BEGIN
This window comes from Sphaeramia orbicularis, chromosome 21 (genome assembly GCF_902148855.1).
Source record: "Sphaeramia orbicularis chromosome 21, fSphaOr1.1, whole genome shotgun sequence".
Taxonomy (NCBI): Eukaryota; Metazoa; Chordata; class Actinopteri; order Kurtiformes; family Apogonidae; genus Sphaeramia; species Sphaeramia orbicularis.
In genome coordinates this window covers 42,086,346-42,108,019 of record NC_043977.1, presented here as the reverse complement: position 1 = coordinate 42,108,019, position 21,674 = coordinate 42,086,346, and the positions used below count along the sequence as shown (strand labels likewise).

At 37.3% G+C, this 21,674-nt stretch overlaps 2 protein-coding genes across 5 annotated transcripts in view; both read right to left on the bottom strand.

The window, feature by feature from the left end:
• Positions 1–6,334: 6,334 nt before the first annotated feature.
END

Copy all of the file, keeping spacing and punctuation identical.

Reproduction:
This window comes from Sphaeramia orbicularis, chromosome 21 (genome assembly GCF_902148855.1).
Source record: "Sphaeramia orbicularis chromosome 21, fSphaOr1.1, whole genome shotgun sequence".
Taxonomy (NCBI): Eukaryota; Metazoa; Chordata; class Actinopteri; order Kurtiformes; family Apogonidae; genus Sphaeramia; species Sphaeramia orbicularis.
In genome coordinates this window covers 42,086,346-42,108,019 of record NC_043977.1, presented here as the reverse complement: position 1 = coordinate 42,108,019, position 21,674 = coordinate 42,086,346, and the positions used below count along the sequence as shown (strand labels likewise).

At 37.3% G+C, this 21,674-nt stretch overlaps 2 protein-coding genes across 5 annotated transcripts in view; both read right to left on the bottom strand.

The window, feature by feature from the left end:
• Positions 1–6,334: 6,334 nt before the first annotated feature.